Not all coins are produced at the same place. Therefore, most coins have a so-called mint mark indicating where they were made.
A mint mark is usually a letter, symbol, or inscription. Its principal purpose is to help fix potential issues.
If a coin is overweight or underweight, has been tampered with, or bears a certain mistake, the mint mark will tell you where it has been made.
In this way, it will be much easier to locate the problem and resolve it.
Currently, there are four mint marks on United States coinage: D, P, S, and W. So, today, I will answer four questions:
- What does the D mean on a penny?
- What does the P mean on a penny?
- What does the S mean on a penny?
- What does the W mean on a penny?
As you can see, I have my work cut out for myself today, so we should better start immediately!
What Does The D Mean On a Penny?
The D on a penny stands for the Denver Mint. It means that that particular coin has been minted in Denver, Colorado. US coins that bear the stamp D have been minted in Denver since 1911. Before that, coins that bore this stamp were made in the Dahlonega Mint.
The first US Mint was established in Philadelphia in 1793. It used to produce large cents and the half cents made of pure copper.
Later on, eight more US mints were founded across the USA. These were considered “branch mints.”
Historical overview of US Branch Mints
|US Branch Mint (by location)||When did it open?||What was the mintmark used to distinguish coins produced in this mint?||Years mintmark has been used|
|The Dahlonega Mint||February 12, 1838.||D||1838-1861|
|The Charlotte Mint||March 27, 1838.||C||1838-1861|
|The New Orleans Mint||May 8, 1838.||O||1838-1861, 1879-1909|
|The San Francisco Mint||April 3, 1854.||S||1854-1955, 1968-Present|
|The Carson City Mint||February 11, 1870.||CC||1870-1893|
|The Denver Mint||February 1, 1906.||D||1906-Present|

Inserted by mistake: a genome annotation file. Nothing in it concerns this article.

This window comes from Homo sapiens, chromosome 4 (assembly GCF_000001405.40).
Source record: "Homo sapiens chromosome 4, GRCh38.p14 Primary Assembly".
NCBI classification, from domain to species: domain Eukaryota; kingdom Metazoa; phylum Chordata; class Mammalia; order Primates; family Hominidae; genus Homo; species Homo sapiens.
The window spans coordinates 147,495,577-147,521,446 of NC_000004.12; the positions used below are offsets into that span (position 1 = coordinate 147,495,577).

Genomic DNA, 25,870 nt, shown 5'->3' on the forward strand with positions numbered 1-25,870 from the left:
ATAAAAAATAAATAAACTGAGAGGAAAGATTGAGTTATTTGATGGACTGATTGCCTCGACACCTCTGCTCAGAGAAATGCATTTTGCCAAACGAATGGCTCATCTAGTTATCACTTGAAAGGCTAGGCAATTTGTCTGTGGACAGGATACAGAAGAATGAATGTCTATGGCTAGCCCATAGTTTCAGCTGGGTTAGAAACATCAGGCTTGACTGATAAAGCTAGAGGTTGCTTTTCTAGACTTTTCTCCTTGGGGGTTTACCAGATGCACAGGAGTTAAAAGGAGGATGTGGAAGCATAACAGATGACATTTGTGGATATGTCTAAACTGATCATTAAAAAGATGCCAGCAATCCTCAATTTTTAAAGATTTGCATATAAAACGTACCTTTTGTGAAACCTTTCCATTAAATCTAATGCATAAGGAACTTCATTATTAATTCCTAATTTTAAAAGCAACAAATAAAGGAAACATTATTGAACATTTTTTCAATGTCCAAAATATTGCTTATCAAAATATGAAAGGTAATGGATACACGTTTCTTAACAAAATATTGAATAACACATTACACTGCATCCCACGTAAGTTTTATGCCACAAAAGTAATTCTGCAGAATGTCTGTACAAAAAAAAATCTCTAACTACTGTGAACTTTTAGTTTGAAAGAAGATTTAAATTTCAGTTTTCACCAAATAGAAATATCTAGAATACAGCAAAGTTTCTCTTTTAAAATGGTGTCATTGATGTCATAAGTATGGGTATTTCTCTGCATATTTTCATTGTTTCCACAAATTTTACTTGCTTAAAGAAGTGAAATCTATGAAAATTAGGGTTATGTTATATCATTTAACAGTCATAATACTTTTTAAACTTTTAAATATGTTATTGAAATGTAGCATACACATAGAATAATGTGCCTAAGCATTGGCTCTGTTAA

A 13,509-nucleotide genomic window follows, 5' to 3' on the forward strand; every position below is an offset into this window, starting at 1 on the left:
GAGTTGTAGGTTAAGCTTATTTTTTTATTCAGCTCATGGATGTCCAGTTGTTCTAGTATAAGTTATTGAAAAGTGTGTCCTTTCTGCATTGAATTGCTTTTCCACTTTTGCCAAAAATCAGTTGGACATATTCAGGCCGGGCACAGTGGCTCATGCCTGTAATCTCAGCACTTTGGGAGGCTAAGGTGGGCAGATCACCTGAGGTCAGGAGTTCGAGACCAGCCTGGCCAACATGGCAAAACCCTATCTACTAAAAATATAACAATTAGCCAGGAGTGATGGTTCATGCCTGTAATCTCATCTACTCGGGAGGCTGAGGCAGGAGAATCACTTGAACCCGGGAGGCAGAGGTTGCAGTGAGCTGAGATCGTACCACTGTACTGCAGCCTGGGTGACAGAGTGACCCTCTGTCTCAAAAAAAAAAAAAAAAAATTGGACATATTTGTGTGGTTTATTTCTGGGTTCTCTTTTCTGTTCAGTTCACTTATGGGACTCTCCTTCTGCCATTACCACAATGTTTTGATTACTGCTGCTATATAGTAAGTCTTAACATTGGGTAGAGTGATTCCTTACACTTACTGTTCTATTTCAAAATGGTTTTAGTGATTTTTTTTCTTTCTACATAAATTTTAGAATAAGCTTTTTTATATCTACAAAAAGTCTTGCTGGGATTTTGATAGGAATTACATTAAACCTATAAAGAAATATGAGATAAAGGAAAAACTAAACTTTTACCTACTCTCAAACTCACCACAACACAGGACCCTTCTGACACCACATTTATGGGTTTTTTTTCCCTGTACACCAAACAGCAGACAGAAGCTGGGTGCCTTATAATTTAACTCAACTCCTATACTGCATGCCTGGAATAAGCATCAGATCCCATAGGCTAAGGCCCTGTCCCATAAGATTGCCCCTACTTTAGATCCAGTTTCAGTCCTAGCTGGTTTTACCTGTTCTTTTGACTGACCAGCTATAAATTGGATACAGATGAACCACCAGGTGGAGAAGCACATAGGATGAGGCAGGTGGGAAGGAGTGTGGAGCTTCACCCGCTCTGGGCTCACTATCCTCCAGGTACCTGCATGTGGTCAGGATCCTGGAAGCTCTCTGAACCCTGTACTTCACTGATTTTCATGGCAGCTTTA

|The Manila Mint||July 15, 1920.||M||1925 -1941|
|The West Point Mint||July 29, 1974.||W||1984-Present|
As seen in this table, the D on a penny that had been made before the Denver Mint was opened stands for the Dahlonega Mint. This mint was closed in 1861 and was never re-opened.
Why Are D Pennies Valuable?
Not all D pennies are valuable. Quite the opposite, those minted recently are worth only a penny. Valuable D pennies are the ones that are in mint condition, rare, and have a distinctive feature.
Wheat pennies minted from 1909 to 1956 are worth 4 to 5 cents, except for those in perfect condition, which are usually worth far more. Hence, a D wheat penny in certified mint state (MS+) condition can be sold at auction for more than $300.
D pennies minted from 1879 to 1909 will generally earn you a $1 minimum.
The most valuable D pennies are the rarest ones. They usually have a certain mistake that makes them stand out (smaller numbers minted, missing mint mark, etc.).
The most valuable D pennies
|1922||Lincoln No D Wheat Penny (Strong Reverse and Weak Obverse)||$48,000|
|1922||Lincoln No D Penny (Strong Reverse, Die Pair 2)||$63,000|
|1944||Lincoln D Penny||$115,000|
|1914||Lincoln D Penny||$158,625|
|1943||Lincoln D Bronze Penny||$1,700,000|
What Is a 1964 D Penny Worth?